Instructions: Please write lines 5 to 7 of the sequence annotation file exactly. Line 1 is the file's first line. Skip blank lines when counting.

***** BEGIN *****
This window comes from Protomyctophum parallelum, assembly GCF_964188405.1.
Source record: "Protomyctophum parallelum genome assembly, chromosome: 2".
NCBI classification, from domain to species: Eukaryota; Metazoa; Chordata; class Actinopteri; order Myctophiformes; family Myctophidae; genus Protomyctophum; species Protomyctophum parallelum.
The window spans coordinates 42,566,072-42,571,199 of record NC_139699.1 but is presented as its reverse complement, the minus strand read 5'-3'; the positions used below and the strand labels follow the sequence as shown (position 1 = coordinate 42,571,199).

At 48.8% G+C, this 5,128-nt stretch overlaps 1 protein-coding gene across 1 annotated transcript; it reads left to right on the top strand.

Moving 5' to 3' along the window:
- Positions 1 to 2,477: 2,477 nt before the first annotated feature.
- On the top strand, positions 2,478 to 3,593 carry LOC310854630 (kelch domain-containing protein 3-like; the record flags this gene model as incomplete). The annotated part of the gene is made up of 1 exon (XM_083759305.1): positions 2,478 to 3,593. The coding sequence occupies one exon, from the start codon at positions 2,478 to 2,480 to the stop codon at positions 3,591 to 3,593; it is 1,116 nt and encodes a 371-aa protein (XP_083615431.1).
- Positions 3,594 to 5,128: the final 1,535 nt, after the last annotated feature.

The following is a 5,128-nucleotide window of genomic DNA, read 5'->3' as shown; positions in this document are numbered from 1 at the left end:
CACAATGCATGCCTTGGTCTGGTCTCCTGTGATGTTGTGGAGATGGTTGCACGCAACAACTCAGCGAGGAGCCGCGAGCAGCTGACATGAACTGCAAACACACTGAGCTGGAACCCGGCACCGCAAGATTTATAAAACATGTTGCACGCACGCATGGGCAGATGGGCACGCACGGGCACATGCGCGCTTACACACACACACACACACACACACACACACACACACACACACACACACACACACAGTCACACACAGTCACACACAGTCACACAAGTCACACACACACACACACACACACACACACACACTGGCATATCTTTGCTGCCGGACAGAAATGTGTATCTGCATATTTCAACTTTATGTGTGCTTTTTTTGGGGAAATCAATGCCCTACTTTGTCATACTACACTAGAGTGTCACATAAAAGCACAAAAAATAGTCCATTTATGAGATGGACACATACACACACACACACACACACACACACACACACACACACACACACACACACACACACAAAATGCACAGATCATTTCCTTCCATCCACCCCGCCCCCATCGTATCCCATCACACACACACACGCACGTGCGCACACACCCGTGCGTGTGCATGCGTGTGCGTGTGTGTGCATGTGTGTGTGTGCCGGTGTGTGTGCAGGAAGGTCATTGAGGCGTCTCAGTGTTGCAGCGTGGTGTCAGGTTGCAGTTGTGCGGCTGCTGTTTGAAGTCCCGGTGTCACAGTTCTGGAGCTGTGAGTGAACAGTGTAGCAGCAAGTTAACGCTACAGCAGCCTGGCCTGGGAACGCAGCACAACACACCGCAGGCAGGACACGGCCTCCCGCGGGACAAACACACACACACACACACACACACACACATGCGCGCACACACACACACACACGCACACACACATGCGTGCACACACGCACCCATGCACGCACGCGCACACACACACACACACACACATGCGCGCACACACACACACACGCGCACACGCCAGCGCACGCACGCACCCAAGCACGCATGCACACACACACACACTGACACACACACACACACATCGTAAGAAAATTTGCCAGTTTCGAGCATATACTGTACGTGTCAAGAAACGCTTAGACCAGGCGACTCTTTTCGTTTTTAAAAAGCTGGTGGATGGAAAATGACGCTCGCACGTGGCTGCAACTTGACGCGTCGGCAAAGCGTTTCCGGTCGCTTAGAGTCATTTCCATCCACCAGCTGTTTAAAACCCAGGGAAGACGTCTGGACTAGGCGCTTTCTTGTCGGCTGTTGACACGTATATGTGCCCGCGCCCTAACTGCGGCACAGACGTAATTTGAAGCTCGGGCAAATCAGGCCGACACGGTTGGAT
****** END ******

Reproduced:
At 48.8% G+C, this 5,128-nt stretch overlaps 1 protein-coding gene across 1 annotated transcript; it reads left to right on the top strand.

Moving 5' to 3' along the window:
- Positions 1 to 2,477: 2,477 nt before the first annotated feature.